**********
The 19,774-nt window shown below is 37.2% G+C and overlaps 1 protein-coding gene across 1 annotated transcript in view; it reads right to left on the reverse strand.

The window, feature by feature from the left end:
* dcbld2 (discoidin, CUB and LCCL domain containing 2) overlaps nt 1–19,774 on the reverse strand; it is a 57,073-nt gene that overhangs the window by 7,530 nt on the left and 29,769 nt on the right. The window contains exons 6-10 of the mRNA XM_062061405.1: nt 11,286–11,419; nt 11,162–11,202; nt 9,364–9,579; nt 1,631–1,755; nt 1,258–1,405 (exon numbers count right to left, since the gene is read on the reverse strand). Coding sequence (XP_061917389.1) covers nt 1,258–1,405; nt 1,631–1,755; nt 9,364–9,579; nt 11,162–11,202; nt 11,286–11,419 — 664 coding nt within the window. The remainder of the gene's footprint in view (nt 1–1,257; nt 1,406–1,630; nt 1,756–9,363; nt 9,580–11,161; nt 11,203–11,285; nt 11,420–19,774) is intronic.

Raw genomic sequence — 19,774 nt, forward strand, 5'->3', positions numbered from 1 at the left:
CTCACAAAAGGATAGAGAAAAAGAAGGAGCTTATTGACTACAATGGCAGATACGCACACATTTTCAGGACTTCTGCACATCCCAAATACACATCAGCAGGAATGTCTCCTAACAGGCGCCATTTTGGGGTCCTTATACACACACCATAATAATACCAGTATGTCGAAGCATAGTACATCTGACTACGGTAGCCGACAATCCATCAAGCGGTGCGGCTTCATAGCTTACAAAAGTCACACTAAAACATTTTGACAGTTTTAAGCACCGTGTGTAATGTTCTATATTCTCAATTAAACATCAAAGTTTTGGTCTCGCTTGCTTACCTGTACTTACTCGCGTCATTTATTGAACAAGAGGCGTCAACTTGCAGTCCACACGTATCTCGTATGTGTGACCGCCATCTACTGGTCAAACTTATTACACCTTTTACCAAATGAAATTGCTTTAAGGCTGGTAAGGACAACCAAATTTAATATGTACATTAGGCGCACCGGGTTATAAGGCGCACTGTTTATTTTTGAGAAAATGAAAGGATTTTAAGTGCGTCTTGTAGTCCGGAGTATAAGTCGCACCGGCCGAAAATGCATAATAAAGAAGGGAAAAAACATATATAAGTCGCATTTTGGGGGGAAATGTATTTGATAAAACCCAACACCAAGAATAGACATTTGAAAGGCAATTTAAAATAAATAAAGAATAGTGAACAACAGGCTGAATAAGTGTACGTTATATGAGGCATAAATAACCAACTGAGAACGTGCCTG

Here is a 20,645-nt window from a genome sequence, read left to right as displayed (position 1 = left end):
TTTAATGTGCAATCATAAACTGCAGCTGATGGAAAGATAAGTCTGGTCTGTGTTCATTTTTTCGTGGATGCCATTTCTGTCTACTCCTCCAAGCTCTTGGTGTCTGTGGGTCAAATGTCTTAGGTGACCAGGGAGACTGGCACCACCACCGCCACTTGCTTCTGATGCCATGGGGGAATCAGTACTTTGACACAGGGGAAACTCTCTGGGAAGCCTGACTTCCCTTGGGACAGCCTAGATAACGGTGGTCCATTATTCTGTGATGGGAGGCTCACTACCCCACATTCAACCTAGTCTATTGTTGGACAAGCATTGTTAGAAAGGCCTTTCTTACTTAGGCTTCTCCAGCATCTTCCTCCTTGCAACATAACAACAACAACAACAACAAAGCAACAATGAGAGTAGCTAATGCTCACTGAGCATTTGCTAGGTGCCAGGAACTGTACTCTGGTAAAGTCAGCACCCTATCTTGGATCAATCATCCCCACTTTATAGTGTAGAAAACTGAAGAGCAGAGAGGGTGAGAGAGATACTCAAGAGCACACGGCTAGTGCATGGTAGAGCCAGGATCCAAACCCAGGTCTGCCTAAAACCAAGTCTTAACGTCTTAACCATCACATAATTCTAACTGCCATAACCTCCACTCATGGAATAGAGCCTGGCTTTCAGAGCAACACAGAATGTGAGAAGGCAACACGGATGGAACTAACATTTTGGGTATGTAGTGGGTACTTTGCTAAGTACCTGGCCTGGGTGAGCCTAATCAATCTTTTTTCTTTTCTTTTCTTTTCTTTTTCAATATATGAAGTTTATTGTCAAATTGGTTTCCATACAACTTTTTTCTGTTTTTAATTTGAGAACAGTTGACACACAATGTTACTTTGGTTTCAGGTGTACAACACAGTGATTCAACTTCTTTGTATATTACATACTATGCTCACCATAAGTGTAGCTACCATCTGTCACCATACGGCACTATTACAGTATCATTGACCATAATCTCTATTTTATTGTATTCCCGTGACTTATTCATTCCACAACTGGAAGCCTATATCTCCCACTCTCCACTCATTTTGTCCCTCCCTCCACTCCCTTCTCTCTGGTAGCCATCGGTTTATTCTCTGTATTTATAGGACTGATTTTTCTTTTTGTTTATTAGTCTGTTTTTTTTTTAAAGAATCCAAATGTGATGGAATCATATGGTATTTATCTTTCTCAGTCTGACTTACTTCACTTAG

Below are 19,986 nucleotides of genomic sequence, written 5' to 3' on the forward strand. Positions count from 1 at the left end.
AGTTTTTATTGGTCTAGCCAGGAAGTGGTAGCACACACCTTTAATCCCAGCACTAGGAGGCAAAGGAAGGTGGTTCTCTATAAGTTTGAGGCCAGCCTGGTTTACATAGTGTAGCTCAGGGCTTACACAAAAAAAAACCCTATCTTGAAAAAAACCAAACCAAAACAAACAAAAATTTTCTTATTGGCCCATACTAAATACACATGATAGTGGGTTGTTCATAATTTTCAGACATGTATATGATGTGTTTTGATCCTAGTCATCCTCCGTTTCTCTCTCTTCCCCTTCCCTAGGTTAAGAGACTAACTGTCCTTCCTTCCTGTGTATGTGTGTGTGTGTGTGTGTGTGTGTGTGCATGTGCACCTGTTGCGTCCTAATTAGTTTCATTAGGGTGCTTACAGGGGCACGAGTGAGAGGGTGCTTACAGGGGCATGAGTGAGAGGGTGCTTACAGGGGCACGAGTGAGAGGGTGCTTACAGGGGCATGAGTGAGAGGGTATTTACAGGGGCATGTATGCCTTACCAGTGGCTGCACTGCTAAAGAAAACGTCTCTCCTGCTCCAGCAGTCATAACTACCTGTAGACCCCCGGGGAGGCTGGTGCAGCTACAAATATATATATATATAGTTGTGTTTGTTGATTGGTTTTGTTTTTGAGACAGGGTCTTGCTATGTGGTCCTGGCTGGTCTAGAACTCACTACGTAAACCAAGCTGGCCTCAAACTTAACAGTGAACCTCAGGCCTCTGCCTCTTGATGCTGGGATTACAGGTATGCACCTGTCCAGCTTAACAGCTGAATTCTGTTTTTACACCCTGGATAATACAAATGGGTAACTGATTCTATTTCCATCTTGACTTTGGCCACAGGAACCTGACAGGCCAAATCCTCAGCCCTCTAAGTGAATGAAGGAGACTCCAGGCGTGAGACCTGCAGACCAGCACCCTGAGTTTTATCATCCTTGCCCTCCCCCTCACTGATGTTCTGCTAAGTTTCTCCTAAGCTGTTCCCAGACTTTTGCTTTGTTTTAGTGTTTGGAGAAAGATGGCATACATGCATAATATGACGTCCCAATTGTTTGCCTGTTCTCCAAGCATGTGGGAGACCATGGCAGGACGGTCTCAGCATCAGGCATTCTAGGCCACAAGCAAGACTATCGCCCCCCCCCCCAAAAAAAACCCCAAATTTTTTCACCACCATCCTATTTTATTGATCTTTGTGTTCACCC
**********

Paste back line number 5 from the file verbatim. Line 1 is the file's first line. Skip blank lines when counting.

CTCACAAAAGGATAGAGAAAAAGAAGGAGCTTATTGACTACAATGGCAGATACGCACACATTTTCAGGACTTCTGCACATCCCAAATACACATCAGCAGGAATGTCTCCTAACAGGCGCCATTTTGGGGTCCTTATACACACACCATAATAATACCAGTATGTCGAAGCATAGTACATCTGACTACGGTAGCCGACAATCCATCAAGCGGTGCGGCTTCATAGCTTACAAAAGTCACACTAAAACATTTTGACAGTTTTAAGCACCGTGTGTAATGTTCTATATTCTCAATTAAACATCAAAGTTTTGGTCTCGCTTGCTTACCTGTACTTACTCGCGTCATTTATTGAACAAGAGGCGTCAACTTGCAGTCCACACGTATCTCGTATGTGTGACCGCCATCTACTGGTCAAACTTATTACACCTTTTACCAAATGAAATTGCTTTAAGGCTGGTAAGGACAACCAAATTTAATATGTACATTAGGCGCACCGGGTTATAAGGCGCACTGTTTATTTTTGAGAAAATGAAAGGATTTTAAGTGCGTCTTGTAGTCCGGAGTATAAGTCGCACCGGCCGAAAATGCATAATAAAGAAGGGAAAAAACATATATAAGTCGCATTTTGGGGGGAAATGTATTTGATAAAACCCAACACCAAGAATAGACATTTGAAAGGCAATTTAAAATAAATAAAGAATAGTGAACAACAGGCTGAATAAGTGTACGTTATATGAGGCATAAATAACCAACTGAGAACGTGCCTG